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HomePolicyU. Hawaii Anticipates ‘Devastating Impact’ by Senate Budget Cuts

U. Hawaii Anticipates ‘Devastating Impact’ by Senate Budget Cuts

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The University of Hawaii is opposing a move by the state Senate to cut at least $30 million in funding from its budget, citing potentially devastating impacts on various programs and its faculty.

If passed, school administrators are predicting that hundreds of faculty and staff layoffs would be necessary and that various programs, including the expansion of the use of Open Education Resources (OERs) and a sports program for the entire State of Hawaii, would be halted.

The proposed budget, which was passed on to the State House of Representatives last Friday, seeks to cut $30 million total. This includes $10 million during the current fiscal year, and $19.5 during the 2020-2021 fiscal year.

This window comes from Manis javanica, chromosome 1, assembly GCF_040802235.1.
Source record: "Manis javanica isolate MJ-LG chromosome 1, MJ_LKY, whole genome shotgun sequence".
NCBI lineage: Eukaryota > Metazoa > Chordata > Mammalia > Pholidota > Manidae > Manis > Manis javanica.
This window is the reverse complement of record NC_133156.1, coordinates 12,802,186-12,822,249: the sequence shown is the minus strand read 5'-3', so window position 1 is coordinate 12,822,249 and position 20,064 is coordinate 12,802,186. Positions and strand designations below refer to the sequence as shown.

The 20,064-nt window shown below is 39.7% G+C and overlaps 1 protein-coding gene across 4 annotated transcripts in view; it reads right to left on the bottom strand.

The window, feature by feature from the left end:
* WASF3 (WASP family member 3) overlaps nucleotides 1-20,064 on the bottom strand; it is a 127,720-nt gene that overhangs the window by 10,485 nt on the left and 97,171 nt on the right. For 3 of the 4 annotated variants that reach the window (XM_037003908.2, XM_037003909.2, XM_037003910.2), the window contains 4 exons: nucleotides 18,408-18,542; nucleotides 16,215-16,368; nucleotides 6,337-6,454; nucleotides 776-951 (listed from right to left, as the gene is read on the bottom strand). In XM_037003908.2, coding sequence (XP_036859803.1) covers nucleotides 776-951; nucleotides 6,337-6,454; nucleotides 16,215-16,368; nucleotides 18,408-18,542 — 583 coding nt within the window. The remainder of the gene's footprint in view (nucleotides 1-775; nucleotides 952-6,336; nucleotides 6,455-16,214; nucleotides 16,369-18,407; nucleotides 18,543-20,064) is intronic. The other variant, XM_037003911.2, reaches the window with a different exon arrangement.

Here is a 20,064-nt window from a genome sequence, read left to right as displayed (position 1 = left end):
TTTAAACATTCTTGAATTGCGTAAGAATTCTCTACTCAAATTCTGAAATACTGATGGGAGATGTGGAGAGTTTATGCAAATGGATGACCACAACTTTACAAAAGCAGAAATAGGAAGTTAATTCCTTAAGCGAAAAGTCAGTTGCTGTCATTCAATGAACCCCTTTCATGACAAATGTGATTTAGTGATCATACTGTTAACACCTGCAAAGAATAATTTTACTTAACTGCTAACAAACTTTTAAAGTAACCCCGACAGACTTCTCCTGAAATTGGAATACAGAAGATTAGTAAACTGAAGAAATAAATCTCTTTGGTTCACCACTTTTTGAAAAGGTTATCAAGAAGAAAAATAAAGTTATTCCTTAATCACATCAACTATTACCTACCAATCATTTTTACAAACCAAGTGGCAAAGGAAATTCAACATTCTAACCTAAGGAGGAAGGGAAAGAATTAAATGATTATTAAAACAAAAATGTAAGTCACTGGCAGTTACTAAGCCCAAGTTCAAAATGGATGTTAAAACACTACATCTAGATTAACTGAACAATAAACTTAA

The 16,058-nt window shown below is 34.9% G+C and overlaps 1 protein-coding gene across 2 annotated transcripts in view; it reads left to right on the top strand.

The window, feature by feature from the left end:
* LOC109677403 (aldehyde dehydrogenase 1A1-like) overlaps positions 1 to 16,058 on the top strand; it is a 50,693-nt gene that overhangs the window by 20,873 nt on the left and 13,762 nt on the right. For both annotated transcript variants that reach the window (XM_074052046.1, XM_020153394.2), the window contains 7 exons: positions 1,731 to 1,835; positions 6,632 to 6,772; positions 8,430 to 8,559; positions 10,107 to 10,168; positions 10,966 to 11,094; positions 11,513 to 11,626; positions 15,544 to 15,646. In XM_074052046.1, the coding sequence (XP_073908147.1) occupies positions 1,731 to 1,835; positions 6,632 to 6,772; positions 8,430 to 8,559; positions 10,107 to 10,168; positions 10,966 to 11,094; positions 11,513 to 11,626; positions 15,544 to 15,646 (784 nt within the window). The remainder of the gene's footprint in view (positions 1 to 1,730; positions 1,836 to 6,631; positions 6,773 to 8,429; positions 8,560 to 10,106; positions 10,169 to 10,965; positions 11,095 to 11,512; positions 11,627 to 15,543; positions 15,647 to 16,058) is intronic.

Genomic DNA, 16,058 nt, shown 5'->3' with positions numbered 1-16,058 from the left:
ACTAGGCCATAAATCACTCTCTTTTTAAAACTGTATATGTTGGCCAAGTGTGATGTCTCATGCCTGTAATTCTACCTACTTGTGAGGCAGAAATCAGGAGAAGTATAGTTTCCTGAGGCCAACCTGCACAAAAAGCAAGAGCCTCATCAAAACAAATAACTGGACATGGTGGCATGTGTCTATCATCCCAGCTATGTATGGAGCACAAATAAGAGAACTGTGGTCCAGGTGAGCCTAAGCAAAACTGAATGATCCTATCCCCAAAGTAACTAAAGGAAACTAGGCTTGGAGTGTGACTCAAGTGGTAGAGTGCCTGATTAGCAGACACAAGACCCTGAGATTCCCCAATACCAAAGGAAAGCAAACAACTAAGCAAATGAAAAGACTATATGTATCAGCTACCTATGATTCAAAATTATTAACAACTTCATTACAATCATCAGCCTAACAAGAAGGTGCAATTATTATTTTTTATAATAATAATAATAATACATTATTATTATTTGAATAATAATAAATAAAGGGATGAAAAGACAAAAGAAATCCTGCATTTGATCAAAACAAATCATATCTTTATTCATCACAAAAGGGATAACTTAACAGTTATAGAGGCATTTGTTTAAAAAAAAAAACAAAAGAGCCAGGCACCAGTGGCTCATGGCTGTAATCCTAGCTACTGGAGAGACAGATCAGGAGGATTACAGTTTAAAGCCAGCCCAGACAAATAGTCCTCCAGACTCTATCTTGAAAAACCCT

University leadership members believe that the cuts would eliminate 121 faculty positions and force the institution to layoff hundreds of current staff employees.

“There would be long-term if not a permanent negative impact on our ability to address Hawaiʻi’s challenges and opportunities as well as our ongoing efforts to diversify and grow the economy,” leadership members said in a statement.

“If enacted, the Senate budget would cripple important initiatives such as developing public-private partnerships in land development that are intended to reduce the university’s dependence on public dollars over the long term.”

Senate Higher Education Committee Chairwoman Donna Mercado Kim, while justifying the proposal, said the cuts would streamline university operations by trimming unwanted expenses and improve the quality of the university overall.

“We noticed that a number of positions actually had ‘zero’ for number of courses taught, and ‘zero’ for number of awards of grants brought in,” Kim told Hawaii News Now.

The budget proposal is currently set for conference committee, where the House of Representatives and Senate will negotiate differences and finalize all bills for a final vote before being sent to Gov. David Ige for approval.

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